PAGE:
Deathgrip. It sounds like a Harry Potter villain or a Darth Vader finishing-move. No matter what it sounds like, it's still the arch-nemesis of cellular networks. When Apple addressed the iPhone 4's deathgrip issue — dubbed Antennagate — it dragged other manufacturers down with it by saying that the same thing happens to all phones when you hold them wrong. Those manufacturers quickly rebuked the claims of Steve Jobs, but inside a sealed, top-secret Australian facility, behind a thick, steel door, Telstra was testing all of its handsets for deathgrip symptoms. The results: deathgrip affects every handset ever made.
Tagged With antennagate
According to a patent, Apple is hoping to move the iPhone's antenna behind the Apple logo. This could potentially solve the attenuation problem that has plagued the iPhone 4.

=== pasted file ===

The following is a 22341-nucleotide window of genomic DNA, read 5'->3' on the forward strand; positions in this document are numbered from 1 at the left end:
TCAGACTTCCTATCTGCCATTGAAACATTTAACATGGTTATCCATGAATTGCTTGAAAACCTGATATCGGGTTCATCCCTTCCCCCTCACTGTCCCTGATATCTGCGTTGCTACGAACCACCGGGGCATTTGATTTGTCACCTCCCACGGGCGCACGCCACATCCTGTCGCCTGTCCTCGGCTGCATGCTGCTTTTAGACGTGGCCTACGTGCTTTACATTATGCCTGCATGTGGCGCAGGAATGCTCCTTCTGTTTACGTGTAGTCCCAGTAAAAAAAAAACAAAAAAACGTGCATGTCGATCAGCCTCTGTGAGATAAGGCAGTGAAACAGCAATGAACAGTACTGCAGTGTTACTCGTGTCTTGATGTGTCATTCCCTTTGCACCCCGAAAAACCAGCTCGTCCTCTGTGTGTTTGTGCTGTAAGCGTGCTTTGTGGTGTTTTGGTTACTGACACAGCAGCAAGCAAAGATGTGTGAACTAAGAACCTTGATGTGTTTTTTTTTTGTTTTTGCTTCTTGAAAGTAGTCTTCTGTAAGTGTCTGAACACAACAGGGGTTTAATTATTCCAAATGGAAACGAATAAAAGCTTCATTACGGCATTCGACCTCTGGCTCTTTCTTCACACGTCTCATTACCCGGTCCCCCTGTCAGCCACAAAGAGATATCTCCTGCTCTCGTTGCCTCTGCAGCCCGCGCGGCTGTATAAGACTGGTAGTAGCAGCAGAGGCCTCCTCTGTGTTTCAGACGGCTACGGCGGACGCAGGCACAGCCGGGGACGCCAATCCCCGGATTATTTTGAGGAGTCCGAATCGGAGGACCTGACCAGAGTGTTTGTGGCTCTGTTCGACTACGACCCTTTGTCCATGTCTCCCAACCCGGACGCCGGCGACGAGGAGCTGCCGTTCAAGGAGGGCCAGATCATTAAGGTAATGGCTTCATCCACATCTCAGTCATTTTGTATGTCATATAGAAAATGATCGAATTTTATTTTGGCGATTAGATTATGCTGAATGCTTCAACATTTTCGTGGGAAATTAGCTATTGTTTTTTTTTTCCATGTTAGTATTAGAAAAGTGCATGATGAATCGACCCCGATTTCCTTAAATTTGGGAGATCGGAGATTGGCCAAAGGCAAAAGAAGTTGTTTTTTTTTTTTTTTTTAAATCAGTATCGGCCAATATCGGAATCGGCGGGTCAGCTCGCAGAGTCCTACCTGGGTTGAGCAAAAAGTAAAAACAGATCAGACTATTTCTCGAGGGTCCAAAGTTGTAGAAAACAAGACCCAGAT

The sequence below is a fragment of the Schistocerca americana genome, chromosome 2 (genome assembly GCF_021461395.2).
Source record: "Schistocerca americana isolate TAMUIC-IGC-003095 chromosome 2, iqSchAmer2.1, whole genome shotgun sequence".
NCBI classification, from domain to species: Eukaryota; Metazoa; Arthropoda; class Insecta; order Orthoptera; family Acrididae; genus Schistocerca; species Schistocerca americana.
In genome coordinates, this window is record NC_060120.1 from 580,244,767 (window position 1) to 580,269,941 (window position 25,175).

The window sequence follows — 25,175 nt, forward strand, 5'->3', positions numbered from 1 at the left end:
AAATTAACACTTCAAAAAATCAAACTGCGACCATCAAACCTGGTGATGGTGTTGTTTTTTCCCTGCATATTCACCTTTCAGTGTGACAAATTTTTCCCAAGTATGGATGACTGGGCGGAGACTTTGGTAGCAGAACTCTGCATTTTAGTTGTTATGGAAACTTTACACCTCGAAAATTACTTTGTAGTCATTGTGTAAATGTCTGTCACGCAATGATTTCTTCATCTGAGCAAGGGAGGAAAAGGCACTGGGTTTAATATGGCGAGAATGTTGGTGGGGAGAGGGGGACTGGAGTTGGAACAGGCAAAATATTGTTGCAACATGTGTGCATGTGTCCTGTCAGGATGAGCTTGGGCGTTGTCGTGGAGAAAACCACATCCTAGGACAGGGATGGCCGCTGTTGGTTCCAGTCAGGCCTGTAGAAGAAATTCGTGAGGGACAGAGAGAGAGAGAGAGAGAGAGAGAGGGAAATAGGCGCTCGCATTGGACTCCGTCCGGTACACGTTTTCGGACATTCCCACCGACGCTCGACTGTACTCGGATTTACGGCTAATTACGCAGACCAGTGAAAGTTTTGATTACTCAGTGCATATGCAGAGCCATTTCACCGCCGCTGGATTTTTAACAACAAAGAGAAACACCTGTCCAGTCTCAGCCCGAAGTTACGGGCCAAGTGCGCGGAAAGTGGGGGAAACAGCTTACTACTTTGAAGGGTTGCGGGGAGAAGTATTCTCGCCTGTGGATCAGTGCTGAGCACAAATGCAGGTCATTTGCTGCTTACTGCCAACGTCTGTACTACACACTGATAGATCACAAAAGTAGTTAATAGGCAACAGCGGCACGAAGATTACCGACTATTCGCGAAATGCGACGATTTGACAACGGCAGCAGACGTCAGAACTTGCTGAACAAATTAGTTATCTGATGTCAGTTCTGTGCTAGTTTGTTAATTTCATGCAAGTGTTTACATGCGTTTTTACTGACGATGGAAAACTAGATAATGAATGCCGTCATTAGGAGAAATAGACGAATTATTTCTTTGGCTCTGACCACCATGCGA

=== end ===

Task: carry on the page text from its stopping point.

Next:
Where in the World Is Carmen Sandiego? Sorry, I mean Mark Papermaster - after getting booted from his cushy role heading up the iPhone hardware team at Apple, we've not heard of him for over three months.
September is here and as promised Apple has re-evaluated their iPhone case initiative. The verdict: "we are discontinuing the free case program on all iPhone 4s sold after September 30, 2010". But they'll still give you one if you complain.
An executive at Mexican mobile phone carrier Telcel claims that Apple has a revised iPhone 4 coming late September that fixes the annoying antenna problems everyone's seen with the original model.
Back in July, at the iPhone 4 Antennagate conference, Steve Jobs acknowledged the iPhone 4's proximity sensor issues and said they'd be fixed in the "next update". According to an Apple Australia spokesperson, they won't.
It was a huge ordeal in the States, prompting Steve Jobs himself to cut short a Hawaiian vacation to address the media. But here in Australia, we're getting mixed reports on whether Antennagate is even an issue on the Australian networks.